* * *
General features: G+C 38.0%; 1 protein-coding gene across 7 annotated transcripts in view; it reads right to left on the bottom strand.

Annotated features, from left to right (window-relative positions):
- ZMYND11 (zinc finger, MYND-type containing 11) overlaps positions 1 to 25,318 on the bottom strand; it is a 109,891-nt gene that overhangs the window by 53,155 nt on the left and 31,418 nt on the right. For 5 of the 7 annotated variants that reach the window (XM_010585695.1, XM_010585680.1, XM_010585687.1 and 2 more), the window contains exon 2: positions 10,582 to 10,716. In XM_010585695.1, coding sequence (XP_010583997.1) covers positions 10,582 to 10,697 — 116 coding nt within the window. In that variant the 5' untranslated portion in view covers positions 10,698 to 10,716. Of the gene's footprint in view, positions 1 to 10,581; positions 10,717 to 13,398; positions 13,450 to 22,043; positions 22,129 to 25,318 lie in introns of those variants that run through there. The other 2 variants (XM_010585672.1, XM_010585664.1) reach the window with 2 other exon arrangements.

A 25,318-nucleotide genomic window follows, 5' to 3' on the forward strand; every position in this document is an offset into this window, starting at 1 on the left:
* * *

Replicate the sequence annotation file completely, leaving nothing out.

General features: G+C 38.0%; 1 protein-coding gene across 7 annotated transcripts in view; it reads right to left on the bottom strand.

Annotated features, from left to right (window-relative positions):
- ZMYND11 (zinc finger, MYND-type containing 11) overlaps positions 1 to 25,318 on the bottom strand; it is a 109,891-nt gene that overhangs the window by 53,155 nt on the left and 31,418 nt on the right. For 5 of the 7 annotated variants that reach the window (XM_010585695.1, XM_010585680.1, XM_010585687.1 and 2 more), the window contains exon 2: positions 10,582 to 10,716. In XM_010585695.1, coding sequence (XP_010583997.1) covers positions 10,582 to 10,697 — 116 coding nt within the window. In that variant the 5' untranslated portion in view covers positions 10,698 to 10,716. Of the gene's footprint in view, positions 1 to 10,581; positions 10,717 to 13,398; positions 13,450 to 22,043; positions 22,129 to 25,318 lie in introns of those variants that run through there. The other 2 variants (XM_010585672.1, XM_010585664.1) reach the window with 2 other exon arrangements.

A 25,318-nucleotide genomic window follows, 5' to 3' on the forward strand; every position in this document is an offset into this window, starting at 1 on the left: